Brazil's President Dilma Rousseff held a strong lead in a re-election race Sunday but wasn't getting enough votes to avoid a runoff against challenger Aecio Neves in the nation's most unpredictable campaign since its return to democracy, according to partial results.
With 89% of the vote counted, Rousseff had 41% of the vote against 35% by Neves, according to official data from Brazil's top electoral court.
An exit poll by the respected Ibope Institute projected that Rousseff would win 44% of the vote against Neves' 30%. The poll interviewed 64,200 people across Brazil. It had a margin of error of 2 percentage points.
The results indicate a stunning fall for another challenger, former environment minister Marina Silva, who in late August held a commanding lead in polling but took just 21% of the vote so far.
It also showed the resilience of Social Democracy Party candidate Neves, who is an economist and former popular governor of Minas Gerais, Brazil's second-most populous state, who has strong name recognition. His grandfather, Tancredo Neves, was a widely beloved figure who was chosen to become Brazil's first post-dictatorship president but fell ill and died before taking office.
Rousseff's aggressive campaigning eviscerated the support of Silva, who only entered the race in mid-August following a plane crash that killed her Socialist Party's original candidate.
It was thought Silva would tap into the widespread disdain Brazilians hold for the political class - anger that boiled over into roiling, nationwide anti-government protests last year.
But Silva has not withstood a barrage of attacks labeling her as indecisive and without the mettle needed to lead the globe's fifth-largest nation - the message pounded on by Rousseff and the other top opposition candidate, Aecio Neves of the Social Democracy Party.
"Marina Silva tried but was not able to convey her message of change. She's only responding to attacks," said Paulo Sotero, director of the Brazil Institute at the Woodrow Wilson International Center for Scholars in Washington. "We've seen negative campaigning before, but never at this level of ferocity."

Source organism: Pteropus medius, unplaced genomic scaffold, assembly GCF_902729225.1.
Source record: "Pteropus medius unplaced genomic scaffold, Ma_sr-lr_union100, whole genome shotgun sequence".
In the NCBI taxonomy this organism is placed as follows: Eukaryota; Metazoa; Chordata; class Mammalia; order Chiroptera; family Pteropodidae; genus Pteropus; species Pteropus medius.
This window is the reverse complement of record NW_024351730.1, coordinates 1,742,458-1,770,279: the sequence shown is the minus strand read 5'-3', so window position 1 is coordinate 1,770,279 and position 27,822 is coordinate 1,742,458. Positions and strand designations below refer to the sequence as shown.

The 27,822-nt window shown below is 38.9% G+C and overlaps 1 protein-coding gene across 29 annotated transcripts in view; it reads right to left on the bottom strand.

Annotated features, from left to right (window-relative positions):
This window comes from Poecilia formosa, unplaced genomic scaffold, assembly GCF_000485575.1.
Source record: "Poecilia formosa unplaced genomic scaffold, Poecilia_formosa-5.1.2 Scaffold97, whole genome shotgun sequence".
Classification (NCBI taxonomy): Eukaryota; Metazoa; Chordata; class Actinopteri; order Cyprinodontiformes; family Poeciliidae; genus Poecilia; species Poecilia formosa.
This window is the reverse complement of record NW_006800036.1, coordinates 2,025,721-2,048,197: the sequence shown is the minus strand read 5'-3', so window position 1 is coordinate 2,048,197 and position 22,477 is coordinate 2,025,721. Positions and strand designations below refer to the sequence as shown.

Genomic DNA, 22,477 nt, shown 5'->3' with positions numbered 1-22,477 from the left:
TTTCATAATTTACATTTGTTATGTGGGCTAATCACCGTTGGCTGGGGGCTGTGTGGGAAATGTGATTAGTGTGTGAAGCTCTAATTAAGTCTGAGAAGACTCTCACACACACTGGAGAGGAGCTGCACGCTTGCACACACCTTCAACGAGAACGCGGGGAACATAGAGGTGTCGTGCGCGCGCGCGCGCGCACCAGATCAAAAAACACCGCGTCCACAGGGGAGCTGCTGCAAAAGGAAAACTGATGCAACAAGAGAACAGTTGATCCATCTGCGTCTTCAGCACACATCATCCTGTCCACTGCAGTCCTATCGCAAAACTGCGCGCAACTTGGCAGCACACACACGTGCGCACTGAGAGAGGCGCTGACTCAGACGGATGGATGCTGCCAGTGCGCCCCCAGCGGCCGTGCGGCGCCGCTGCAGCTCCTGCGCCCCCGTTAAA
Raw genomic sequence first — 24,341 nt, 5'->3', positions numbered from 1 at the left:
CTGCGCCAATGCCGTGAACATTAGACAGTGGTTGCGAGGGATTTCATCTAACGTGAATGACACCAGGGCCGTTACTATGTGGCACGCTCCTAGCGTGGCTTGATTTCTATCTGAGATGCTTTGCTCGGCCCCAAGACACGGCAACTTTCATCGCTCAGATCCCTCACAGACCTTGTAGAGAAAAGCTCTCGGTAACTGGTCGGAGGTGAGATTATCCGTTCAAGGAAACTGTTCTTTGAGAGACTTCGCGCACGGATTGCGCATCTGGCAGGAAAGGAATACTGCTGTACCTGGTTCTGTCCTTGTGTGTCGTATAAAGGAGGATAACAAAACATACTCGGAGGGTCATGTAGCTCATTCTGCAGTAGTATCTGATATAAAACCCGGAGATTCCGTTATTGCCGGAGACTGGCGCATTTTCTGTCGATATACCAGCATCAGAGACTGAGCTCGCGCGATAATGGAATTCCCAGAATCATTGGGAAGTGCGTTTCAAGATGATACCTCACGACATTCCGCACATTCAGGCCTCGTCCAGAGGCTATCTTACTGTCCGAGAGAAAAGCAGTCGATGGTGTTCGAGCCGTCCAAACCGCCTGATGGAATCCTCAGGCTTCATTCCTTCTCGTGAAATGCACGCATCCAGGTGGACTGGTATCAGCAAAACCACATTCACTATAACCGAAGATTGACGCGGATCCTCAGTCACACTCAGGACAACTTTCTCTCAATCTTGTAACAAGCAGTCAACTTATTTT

The race for second place between Silva and Neves, had been deadlocked in polls in recent days, though momentum clearly swung in Neves' favor in the past week as he gained support in surveys.
"The fear campaign that Dilma and her marketing people have set up against Marina Silva has had a strong effect," said David Fleischer, a political science professor at the University of Brasilia. "Dilma's people are saying Marina will abolish ... things they've gained through government social programs."
That's the heart of an apparent contradiction in the unpredictable campaign.
Opinion surveys indicate around 70% of Brazilians say they want change - as made plain by the mammoth anti-government protests last year blasting Brazil's woeful public services despite the nation's heavy tax burden.
Yet surveys also say nearly three-fourths of Brazilians express satisfaction with their lives.
"They want more of the same, and that is what Dilma is offering," Fleischer said.
During nearly 12 years in power, the Workers' Party has ushered in strong social programs that have helped lift millions out of poverty and into the middle class. Rousseff's strongest support comes from the poorest, those who are precariously hanging onto gains amid an economy that has sputtered the past four years.
"I don't think a sudden change would be good for the country. That could be dangerous," said Diego Almeida, a 26-year-old university student and resident of Rio's biggest slum who said he voted for Rousseff.
Still, he expressed the frustration millions of Brazilians have with their leaders: "They've had 500 years to fix this country and for 500 years they've failed. I just hope that something happens in the next 500 years."
Rousseff promised to expand social programs and continue strong state involvement in the economy, even though critics complain it creates a poor business environment and the main stock market tumbled every time a new poll showed her on the rise.
Neves offered more centrist economic approaches, such as central bank independence, more privatizations and the pursuit of trade deals with Europe and the United States.
Neves said he was optimistic that he would be Rousseff's opponent in the second round. He said he'd "love to talk" to Silva about gaining her support.